2021, May 28: Morning Moon, Teapot, Jupiter, Saturn

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May 28, 2021: This morning, one hour before sunrise, the bright gibbous moon is near the Teapot of Sagittarius.  Farther eastward, Jupiter is moving eastward in front of the stars of Aquarius.  Saturn is retrograding in Capricornus.

Chart Caption – 2021, May 28: One hour before sunrise, the bright moon is 2.7° to the lower right of Kaus Borealis (λ Sgr) and 3.5° to the upper right of Kaus Media (δ Sgr). Use a binocular to locate the stars of Sagittarius.

by Jeffrey L. Hunt

Chicago, Illinois:  Sunrise, 5:20 a.m. CDT; Sunset, 8:16 p.m. CDT.  Check local sources for sunrise and sunset times for your location.

One hour before sunup, the bright moon, 95% illuminated, is low in the south-southwest, above the spout of the Teapot of Sagittarius.  The stars are dim and a binocular may be necessary to see the starry background.

The lunar orb is 2.7° to the lower right of Kaus Borealis– “the northern part of the bow” – (λ Sgr on the chart) and 3.5° to the upper right of Kaus Media (δ Sgr), “the middle part of the bow.”

As the star names indicate, the centaur was portrayed as an archer.

Chart Caption – 2021, May 28: One hour before sunrise, the bright morning planets, Jupiter and Saturn are in the southeastern sky.

Farther eastward, the bright morning planets are in the southeastern sky.  Jupiter is moving eastward in Aquarius.

Saturn, brighter than all the stars this morning except for Jupiter, Arcturus, and Vega, is 17.8° to the upper right of the Jovian Giant.  The Ringed Wonder it retrograding in Aquarius.

This evening, Mercury passes 0.4° from Venus.  Look in the west-northwest after sunset.

Articles and Summaries.

Detailed Note: One hour before sunrise, the bright moon (16.6d, 95%) is over 18° above the south-southwest horizon.  It is above the spout of the Teapot of Sagittarius, 2.7° to the lower right of Kaus Borealis (λ Sgr, m = 2.8) and 3.5° to the upper right of Kaus Media (δ Sgr, m = 2.7).  Use a binocular to see the stars.   Farther eastward, bright Jupiter is over 27° above the southeast horizon.  It is moving eastward in Aquarius.  With the bright moonlight, use a binocular to spot the starfield.  Jupiter is 2.6° to the upper left of ι Aqr, 4.2° to the lower right of θ Aqr, and 4.3° to the upper right of σ Aqr.  Saturn, retrograding in Capricornus, is 17.8° to the upper right of Jupiter and 0.6° to the right of θ Cap. This evening a very close conjunction occurs with Venus and Mercury.  The separation is 24’.  The next conjunction closer than this one occurs November 5, 2033, when the planets are 23’ apart.  About 30 Venus – Mercury conjunctions occur in the interim, but this is the closest visible to the unaided eye.  A very close conjunction (13’) occurs on March 27, 2029, but the planets are near their superior conjunctions (Venus, March 23; Mercury, March 26).  Venus is 1.6° south of the sun. This evening, begin looking for the conjunction with a binocular, about 30 minutes after sunset.  Brilliant Venus is over 8° above the west-northwest horizon. Mercury (m = 2.3) is to the lower left of Venus.  Fifteen minutes later, the pair is about 5° above the horizon.  Spot Elnath, 4.9° to the upper right of Venus.  At this hour, Mars is over 25° up in the west.  One hour after sunset, the conjunction is over 3° above the west-northwest horizon.  Higher in the western sky, Mars is marching eastward in Gemini.  It is 3.8° to the upper left of δ Gem, 2.8° to the lower right of κ Gem, and 5.6° to the lower left of Pollux.  As midnight approaches, the moon (17.4d, 89%) is above the southeast horizon.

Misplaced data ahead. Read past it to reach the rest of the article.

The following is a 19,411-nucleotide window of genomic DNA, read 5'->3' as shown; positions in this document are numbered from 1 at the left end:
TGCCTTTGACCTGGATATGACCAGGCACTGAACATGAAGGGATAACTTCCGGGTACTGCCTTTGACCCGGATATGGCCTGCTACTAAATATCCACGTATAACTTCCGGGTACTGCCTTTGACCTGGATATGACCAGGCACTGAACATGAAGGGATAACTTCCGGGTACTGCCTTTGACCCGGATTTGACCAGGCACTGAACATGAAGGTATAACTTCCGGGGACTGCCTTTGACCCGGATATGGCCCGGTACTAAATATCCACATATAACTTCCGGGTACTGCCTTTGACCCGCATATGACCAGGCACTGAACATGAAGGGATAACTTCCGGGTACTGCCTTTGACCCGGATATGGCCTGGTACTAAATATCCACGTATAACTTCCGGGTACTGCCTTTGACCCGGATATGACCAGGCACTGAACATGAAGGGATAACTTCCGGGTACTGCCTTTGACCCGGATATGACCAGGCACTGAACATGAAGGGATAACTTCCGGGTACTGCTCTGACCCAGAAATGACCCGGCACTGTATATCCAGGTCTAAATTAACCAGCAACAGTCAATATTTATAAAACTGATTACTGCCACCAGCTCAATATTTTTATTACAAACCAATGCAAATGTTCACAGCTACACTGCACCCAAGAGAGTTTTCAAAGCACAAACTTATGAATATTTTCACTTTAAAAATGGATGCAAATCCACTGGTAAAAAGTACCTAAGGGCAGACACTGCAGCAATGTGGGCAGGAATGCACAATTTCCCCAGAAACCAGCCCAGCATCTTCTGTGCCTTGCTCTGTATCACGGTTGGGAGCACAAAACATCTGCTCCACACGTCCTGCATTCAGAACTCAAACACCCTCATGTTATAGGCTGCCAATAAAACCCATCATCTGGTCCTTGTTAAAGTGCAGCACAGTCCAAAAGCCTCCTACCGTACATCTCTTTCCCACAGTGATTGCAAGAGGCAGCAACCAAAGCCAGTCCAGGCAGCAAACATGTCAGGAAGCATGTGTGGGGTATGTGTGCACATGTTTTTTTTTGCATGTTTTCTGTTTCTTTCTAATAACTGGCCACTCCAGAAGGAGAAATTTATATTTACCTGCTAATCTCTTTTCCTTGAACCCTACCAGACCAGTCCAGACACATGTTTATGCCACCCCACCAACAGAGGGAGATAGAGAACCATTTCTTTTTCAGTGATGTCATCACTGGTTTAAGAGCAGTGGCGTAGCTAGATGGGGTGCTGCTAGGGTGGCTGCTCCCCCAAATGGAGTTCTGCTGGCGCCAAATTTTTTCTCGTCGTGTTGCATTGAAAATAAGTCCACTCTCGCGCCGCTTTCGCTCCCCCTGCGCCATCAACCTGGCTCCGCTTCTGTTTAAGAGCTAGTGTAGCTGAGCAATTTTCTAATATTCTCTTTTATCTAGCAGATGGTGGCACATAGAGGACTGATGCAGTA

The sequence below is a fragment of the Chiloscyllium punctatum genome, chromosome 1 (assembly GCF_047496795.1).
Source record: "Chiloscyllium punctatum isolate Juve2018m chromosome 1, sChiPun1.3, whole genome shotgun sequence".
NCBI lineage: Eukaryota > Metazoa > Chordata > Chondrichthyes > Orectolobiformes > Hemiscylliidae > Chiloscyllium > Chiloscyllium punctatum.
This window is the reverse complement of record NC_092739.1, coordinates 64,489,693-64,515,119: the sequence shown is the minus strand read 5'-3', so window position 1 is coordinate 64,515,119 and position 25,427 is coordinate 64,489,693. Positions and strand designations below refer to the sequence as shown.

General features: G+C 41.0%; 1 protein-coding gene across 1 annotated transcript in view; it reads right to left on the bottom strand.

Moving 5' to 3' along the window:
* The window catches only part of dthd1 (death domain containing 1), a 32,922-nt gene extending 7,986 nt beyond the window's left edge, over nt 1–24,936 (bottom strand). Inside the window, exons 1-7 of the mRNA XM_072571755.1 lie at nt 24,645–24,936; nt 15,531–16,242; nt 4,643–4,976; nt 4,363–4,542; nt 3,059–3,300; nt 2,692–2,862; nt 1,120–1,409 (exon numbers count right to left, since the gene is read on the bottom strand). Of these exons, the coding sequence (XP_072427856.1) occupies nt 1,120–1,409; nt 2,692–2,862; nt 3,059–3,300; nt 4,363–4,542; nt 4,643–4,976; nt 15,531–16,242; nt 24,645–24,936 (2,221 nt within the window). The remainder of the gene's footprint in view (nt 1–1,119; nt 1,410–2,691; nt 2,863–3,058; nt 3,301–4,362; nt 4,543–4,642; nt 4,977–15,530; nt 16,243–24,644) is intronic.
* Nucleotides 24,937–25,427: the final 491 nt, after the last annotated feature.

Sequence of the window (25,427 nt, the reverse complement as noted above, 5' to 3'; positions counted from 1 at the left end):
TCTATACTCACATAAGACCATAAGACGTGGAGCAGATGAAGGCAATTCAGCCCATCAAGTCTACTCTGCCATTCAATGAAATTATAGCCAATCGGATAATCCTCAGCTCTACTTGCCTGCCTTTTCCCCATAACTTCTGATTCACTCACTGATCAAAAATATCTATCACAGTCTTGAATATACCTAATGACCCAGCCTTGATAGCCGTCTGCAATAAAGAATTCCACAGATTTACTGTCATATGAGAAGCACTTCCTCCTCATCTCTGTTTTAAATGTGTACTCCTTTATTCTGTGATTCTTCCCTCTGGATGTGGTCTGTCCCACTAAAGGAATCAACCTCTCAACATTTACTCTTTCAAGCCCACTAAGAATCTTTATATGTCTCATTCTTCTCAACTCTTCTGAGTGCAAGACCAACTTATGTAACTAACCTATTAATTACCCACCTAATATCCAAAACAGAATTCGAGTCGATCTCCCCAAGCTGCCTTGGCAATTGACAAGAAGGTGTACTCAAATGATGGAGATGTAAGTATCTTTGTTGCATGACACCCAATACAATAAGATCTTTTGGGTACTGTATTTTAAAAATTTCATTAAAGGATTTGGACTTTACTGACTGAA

2021 – 2022, Venus – Mars Triple Conjunction

During 2021 into 2022, Venus passes Mars three times for a triple conjunction.  The first occurs on July 12, 2021.  The others occur during early 2022, followed by a close approach of the two planets.

2021, July 6: Venus – Saturn Opposition

July 6, 2021:  This is the second bright planet – planet opposition this month.  Venus and Saturn are in opposite directions from Earth.  Venus sets about the time that Saturn rises.  After this date, Venus and Saturn together are in the evening sky until early 2022.

2021, June 26 – June 30: Bright Moon, Morning Planets

June 26 – June 30, 2021:  The bright gibbous moon passes Jupiter and Saturn in the morning sky before sunrise.  Observe that the moon is in a different spot each morning, farther east toward the impending sunrise.

2021, June 15: Moon, Sickle of Leo

June 15, 2021:  The moon is with the Sickle of Leo this evening.  Step outside about an hour after sunset to find the crescent moon that is about 30% illuminated over one-third of the way up in the west.



Categories: Astronomy, Sky Watching

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